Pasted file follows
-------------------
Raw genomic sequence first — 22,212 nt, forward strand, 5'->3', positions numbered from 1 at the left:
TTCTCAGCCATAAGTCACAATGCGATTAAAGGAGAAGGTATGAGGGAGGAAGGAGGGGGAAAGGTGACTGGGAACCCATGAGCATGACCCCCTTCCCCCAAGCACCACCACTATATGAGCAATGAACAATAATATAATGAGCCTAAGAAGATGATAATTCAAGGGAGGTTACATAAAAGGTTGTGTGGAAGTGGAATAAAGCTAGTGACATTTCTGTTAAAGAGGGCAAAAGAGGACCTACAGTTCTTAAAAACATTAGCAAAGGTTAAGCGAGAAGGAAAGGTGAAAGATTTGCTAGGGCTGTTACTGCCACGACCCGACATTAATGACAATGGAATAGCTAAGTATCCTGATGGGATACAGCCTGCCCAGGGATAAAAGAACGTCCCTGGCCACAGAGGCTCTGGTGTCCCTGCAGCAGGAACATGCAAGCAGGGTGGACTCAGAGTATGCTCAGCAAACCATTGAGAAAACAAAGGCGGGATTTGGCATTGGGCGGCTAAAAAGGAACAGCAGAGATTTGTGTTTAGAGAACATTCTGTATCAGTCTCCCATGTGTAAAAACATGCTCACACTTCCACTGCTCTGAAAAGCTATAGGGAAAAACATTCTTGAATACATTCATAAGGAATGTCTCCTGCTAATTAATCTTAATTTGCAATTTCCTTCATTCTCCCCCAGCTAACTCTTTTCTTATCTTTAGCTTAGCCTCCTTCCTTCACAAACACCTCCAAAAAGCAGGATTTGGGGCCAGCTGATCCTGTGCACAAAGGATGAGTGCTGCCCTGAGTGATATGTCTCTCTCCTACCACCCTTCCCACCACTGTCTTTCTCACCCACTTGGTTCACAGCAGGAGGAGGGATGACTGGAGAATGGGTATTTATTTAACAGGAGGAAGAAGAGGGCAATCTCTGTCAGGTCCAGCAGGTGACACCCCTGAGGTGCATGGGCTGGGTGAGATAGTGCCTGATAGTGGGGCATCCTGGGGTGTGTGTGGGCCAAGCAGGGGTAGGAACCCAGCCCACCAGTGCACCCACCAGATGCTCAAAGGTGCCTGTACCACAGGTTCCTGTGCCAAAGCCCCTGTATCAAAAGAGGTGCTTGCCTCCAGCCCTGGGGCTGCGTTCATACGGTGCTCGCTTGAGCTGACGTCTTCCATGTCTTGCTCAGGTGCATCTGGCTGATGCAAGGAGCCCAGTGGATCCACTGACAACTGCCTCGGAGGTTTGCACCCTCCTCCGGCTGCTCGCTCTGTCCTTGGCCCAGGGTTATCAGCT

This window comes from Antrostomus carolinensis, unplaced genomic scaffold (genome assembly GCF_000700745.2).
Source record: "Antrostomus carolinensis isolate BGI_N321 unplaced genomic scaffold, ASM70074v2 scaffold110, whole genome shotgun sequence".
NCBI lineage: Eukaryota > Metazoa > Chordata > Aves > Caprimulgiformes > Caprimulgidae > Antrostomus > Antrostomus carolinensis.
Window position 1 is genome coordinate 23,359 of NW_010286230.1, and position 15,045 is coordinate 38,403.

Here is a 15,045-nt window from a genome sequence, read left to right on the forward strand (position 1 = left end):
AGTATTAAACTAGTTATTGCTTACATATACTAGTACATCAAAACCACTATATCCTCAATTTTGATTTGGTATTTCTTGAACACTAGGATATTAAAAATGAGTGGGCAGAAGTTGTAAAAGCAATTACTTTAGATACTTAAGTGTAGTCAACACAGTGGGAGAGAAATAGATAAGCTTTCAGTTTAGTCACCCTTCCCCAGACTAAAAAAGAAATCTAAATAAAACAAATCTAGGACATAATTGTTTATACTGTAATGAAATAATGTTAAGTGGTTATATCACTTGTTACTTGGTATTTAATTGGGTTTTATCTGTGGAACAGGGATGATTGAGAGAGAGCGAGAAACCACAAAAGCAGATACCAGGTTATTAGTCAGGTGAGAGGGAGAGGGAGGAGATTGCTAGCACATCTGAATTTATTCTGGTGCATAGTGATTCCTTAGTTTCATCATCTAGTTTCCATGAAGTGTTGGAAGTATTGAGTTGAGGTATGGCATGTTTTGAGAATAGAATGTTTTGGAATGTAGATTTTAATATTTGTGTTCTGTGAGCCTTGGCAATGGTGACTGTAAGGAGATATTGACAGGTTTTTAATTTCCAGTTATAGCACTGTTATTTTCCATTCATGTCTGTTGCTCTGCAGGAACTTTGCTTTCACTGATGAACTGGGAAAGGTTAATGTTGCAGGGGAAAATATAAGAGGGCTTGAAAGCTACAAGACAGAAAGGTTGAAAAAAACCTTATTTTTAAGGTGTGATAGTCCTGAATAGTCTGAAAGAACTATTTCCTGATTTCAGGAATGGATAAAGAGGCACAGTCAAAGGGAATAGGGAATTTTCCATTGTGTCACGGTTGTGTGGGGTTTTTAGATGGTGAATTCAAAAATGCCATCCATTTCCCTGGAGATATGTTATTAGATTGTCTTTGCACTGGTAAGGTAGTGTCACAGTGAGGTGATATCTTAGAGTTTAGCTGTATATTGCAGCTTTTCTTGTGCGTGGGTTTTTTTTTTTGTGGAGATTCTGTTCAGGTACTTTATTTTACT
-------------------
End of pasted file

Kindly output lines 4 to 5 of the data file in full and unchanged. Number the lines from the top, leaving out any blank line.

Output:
Source record: "Antrostomus carolinensis isolate BGI_N321 unplaced genomic scaffold, ASM70074v2 scaffold110, whole genome shotgun sequence".
NCBI lineage: Eukaryota > Metazoa > Chordata > Aves > Caprimulgiformes > Caprimulgidae > Antrostomus > Antrostomus carolinensis.